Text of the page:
[conspire] CABAL meeting, Saturday, Aug. 13

Rick Moen rick at linuxmafia.com
Fri Aug 12 16:02:51 PDT 2011

Hey there!  CABAL gathering tomorrow, 4 pm to midnight.
(After the weekend, Deirdre and I will be driving to the World Science
Fiction Convention in Reno.)

I'm just about to burn a few CDs and DVDs:

# ls -lh *.iso | awk '{ print $5" "$9 }'
2.0G aptosid-2011-02-imera-kde-full-i386-amd64-201107131633.iso
473M aptosid-2011-02-imera-xfce-amd64-201107131632.iso
468M aptosid-2011-02-imera-xfce-i386-201107131632.iso
4.4G CentOS-6.0-i386-bin-DVD.iso
4.0G CentOS-6.0-x86_64-bin-DVD1.iso
1.2G CentOS-6.0-x86_64-bin-DVD2.iso
3.8G KNOPPIX_V6.7.0DVD-2011-08-01-EN.iso
621M pclinuxos-phoenix-2011-07.iso
348M systemrescuecd-x86-2.3.0.iso
4.3G ubuntu-10.04.3-dvd-amd64.iso
4.2G ubuntu-10.04.3-dvd-i386.iso
20M ubuntu-natty-powerpc-minidisc-2011-04-22.iso
20M ubuntu-oneiric-powerpc-minidisc-dailybuild-2011-06-27.iso

Let's see what we have, there:

Aptosid is my favourite way to install Debian, lately, and also a really
good, cutting edge live CD distro, that you can use for a lot of
purposes.  The 2 GB DVD thing is a bi-architecture (both ia32 and
x86_64) image of an extremely full-featured KDE 4.6 desktop system.  

The other two discs are XFCE 4.8 variants, one for each architecture.

Aptosid has a quarterly release schedule that they more-or-less stick
to, so you always have really good support for recent hardware.

I mentioned recently a minor gotcha:  The aptosid developers
understandably refuse to take the legal risk of shipping firmware image
files for hardware whose sponsoring companies haven't given the public
permission to redistribute those files.  (The aptosid CD/DVD images, by
policy, contain only 'DFSG-Free' contents.)  There are _very_ easy ways
to make aptosid fetch and install such non-free firmware files off the
Internet at the end of installation and drop them into /lib/firmware,
detailed here:  http://manual.aptosid.com/en/nf-firm-en.htm  _However_,
say your machine's connection to the Internet is via its Broadcom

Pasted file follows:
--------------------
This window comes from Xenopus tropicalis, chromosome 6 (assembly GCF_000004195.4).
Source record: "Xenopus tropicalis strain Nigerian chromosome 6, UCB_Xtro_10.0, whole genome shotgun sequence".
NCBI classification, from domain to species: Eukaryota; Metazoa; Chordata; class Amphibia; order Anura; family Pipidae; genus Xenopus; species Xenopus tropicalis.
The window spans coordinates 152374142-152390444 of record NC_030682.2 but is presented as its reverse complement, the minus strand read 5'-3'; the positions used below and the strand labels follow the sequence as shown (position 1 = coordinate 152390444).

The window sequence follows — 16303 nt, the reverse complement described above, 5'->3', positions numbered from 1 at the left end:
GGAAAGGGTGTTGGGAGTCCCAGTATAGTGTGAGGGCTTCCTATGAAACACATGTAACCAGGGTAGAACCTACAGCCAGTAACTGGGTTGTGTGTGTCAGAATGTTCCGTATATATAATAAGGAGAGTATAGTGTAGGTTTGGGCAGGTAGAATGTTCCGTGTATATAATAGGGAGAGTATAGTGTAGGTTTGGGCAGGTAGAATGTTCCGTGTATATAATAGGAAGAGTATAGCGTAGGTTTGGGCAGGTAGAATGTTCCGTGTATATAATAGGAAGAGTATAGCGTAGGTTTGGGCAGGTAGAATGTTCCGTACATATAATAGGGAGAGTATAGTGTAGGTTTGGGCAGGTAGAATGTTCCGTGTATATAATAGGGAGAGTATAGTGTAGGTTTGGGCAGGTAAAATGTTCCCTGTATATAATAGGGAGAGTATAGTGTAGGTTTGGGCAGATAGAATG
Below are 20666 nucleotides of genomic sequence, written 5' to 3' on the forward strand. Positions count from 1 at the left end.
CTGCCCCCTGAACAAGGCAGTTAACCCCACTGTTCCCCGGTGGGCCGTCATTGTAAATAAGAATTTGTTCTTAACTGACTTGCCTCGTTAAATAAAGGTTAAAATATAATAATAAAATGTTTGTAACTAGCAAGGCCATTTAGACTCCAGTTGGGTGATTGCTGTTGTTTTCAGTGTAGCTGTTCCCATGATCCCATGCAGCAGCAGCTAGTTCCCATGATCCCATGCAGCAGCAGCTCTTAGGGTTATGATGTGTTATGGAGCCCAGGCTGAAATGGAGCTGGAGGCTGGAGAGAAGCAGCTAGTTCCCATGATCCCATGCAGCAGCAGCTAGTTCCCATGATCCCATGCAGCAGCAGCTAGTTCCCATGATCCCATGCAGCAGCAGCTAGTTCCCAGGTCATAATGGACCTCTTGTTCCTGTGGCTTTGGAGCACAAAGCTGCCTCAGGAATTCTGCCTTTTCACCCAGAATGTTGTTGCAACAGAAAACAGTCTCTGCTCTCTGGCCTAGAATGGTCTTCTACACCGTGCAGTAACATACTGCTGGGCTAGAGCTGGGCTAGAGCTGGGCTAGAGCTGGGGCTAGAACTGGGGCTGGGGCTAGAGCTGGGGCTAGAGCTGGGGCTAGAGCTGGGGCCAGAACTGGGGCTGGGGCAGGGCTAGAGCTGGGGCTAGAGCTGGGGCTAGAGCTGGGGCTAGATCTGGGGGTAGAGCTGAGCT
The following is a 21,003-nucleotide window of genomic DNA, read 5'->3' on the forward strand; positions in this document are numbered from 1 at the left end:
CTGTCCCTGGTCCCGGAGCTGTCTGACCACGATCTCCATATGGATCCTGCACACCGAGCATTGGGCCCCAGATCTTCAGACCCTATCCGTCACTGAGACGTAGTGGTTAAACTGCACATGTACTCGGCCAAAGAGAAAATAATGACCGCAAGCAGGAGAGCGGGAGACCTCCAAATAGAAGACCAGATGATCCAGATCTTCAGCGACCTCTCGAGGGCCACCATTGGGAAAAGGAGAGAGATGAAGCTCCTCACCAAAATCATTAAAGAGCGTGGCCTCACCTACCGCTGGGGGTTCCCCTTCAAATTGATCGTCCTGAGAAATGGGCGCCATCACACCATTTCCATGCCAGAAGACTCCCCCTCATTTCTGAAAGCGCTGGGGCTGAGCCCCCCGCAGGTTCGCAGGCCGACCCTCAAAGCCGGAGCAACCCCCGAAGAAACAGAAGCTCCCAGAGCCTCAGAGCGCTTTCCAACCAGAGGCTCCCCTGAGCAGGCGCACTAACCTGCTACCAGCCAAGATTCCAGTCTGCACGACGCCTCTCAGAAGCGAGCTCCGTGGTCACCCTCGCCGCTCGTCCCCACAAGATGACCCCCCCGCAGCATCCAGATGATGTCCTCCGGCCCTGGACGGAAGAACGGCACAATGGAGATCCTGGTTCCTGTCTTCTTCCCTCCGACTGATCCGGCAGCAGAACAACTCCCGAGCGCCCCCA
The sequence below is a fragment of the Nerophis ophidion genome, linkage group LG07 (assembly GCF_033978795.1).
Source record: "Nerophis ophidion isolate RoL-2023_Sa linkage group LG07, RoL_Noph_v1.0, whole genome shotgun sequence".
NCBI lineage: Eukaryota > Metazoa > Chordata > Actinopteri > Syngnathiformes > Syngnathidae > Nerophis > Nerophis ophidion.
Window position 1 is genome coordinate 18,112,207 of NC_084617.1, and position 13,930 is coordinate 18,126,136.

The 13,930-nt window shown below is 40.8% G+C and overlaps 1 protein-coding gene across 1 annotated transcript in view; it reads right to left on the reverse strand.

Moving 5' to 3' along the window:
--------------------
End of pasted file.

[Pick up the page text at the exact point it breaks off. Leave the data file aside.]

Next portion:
BCM5705 ethernet chip, which is one of Broadcom's 'Tigon' series and so
needs the 'tg3' ethernet driver.  Unfortunately, your Broadcom ethernet
chip can't be initialised until Linux has that firmware file, and it
can't get the firmware file off the Internet while your box's Internet
access is offline:  Chicken and egg problem.

Broadcom's attorneys could resolve this roadblock for the cost of 
postage, but they simply don't care.  Same problem applies for a number
of network hardware chips:  See cited page.

CentOS 6.0:  Yeah, this is the release of their version of RHEL6 that
was delayed, occasioning much 'End of CentOS predicted.  PNG at 10' 
commentary from the more vapid IT press drones (who claimed everyone
would need to migrate to Scientific Linux, or Oracle Linux, or God Knows
What).  Personally, I didn't see the issue:  The CentOS developers
worked first on 5.6 (RHEL5 Update 6), and only got to the parallel 6.0
(RHEL6) branch when they were done.  Personally, I'll care about RHEL6
only when it's actually used in production, and so far everyone I know's
sticking with RHEL5.  Seems to me as if the CentOS developers merely had
a healthy sense of priorities.

It's worth mentioning that there are official live CD images of CentOS
5.x and unofficial images of 6.0.  I suspect that, for whatever reason,
they are less picky about the legal exposure from questionably licensed
firmware files.  So, for example, a firm I work with that uses CentOS
5.6 extensively on rack machines keeps a PXE-bootable image of the
CentOS 5.6 live CD on the kickstart server for maintenance/recovery
purposes.  That way, it's guaranteed that the maintenance image will
have 100% of the hardware drivers used on production machines because --
hey! -- same distro as used in production.

Knoppix 6.7.0.  Still healthy.  The default desktop these days is
LXDE, but you can also start into KDE4 or GNOME.  Klaus Knopper has
moved Knoppix even closer to full Debian compatibility, but still
cherry-picks things from Debian-unstable and -testing.  And it's still a
really fine general-purpose live distro.

PCLinuxOS 2011-07 'Phoenix' is another XFCE 4.8 installable live CD,
this one an rpm-based distro originally forked from Mandriva.
PCLinuxOS's desktop distros -- and they have Enlightenment, Fluxbox,
GNOME, IceWM, KDE, LXDE, Openbox, and XFCE variants -- are all very
polished and very leading edge.  If you like RPM-based distros but
CentOS / Fedora dissatisfy, try PCLinuxOS.

SystemRescueCD is not for installation but rather rescue / maintenance 
/ forensics / partitioning / backup-restore, etc.  Not that it matters, 
but it was originally based on Gentoo.  I keep my copy updated.

Ubuntu for PowerPC.  PowerPC's been an unsupported platform for the
*buntus for quite a long time, now.  Starting v 7.04 Gutsy Gibbon, it
became an _unofficial_ but still available (community-maintained) disc.
After a while, it dropped off the map because of build problems (not to
mention that, hey, your PowerMacs are getting pretty ancient).  But, if
you do some searching, you can still find unofficial,
don't-complain-if-it-doesn't-work-for-you 'InstallationMinimalCD' isos
for 11.04 Natty Narwhal and 10.10 Maverick Meerkat (18 MB each) that
use a text-based ncurses installer and fetch all needed packages off the

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